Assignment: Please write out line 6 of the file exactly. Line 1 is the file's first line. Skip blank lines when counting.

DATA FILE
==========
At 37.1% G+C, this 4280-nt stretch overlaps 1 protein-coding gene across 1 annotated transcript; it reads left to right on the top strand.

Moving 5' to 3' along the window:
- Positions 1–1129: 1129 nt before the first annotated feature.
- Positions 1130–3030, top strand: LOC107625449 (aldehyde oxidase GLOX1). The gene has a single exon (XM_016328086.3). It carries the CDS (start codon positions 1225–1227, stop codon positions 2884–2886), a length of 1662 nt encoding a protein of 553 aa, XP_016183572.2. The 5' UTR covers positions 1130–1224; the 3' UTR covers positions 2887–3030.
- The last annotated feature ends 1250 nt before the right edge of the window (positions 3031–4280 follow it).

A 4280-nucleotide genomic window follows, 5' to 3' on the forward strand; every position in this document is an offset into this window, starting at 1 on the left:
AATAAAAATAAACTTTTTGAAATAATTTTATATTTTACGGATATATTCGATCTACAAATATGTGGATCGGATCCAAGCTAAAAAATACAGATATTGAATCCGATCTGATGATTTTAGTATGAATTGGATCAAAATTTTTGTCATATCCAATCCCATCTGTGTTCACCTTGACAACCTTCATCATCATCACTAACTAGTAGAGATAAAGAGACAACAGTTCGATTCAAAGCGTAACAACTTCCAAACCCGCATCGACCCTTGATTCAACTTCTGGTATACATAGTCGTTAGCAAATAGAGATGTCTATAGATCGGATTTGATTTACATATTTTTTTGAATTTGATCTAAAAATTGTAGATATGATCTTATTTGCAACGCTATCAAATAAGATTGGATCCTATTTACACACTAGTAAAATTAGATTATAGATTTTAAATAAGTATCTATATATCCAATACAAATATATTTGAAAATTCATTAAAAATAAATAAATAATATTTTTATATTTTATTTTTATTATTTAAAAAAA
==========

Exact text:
A 4280-nucleotide genomic window follows, 5' to 3' on the forward strand; every position in this document is an offset into this window, starting at 1 on the left: